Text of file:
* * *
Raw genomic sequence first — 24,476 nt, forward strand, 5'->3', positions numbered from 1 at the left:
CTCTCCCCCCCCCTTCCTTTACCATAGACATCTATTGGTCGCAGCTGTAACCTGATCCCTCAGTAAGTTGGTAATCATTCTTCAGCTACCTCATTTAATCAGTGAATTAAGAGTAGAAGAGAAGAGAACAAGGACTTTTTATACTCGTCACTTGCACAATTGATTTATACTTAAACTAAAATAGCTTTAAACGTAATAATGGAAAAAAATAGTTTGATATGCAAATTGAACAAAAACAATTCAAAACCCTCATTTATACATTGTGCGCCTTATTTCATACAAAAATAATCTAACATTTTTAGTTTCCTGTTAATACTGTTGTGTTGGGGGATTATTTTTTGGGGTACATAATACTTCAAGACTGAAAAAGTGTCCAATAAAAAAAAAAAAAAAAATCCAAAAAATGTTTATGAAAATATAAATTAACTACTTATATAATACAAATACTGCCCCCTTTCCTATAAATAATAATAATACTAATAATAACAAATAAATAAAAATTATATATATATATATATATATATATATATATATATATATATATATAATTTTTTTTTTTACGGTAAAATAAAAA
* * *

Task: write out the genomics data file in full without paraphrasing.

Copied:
Raw genomic sequence first — 24,476 nt, forward strand, 5'->3', positions numbered from 1 at the left:
CTCTCCCCCCCCCTTCCTTTACCATAGACATCTATTGGTCGCAGCTGTAACCTGATCCCTCAGTAAGTTGGTAATCATTCTTCAGCTACCTCATTTAATCAGTGAATTAAGAGTAGAAGAGAAGAGAACAAGGACTTTTTATACTCGTCACTTGCACAATTGATTTATACTTAAACTAAAATAGCTTTAAACGTAATAATGGAAAAAAATAGTTTGATATGCAAATTGAACAAAAACAATTCAAAACCCTCATTTATACATTGTGCGCCTTATTTCATACAAAAATAATCTAACATTTTTAGTTTCCTGTTAATACTGTTGTGTTGGGGGATTATTTTTTGGGGTACATAATACTTCAAGACTGAAAAAGTGTCCAATAAAAAAAAAAAAAAAAATCCAAAAAATGTTTATGAAAATATAAATTAACTACTTATATAATACAAATACTGCCCCCTTTCCTATAAATAATAATAATACTAATAATAACAAATAAATAAAAATTATATATATATATATATATATATATATATATATATATATATATATAATTTTTTTTTTTACGGTAAAATAAAAA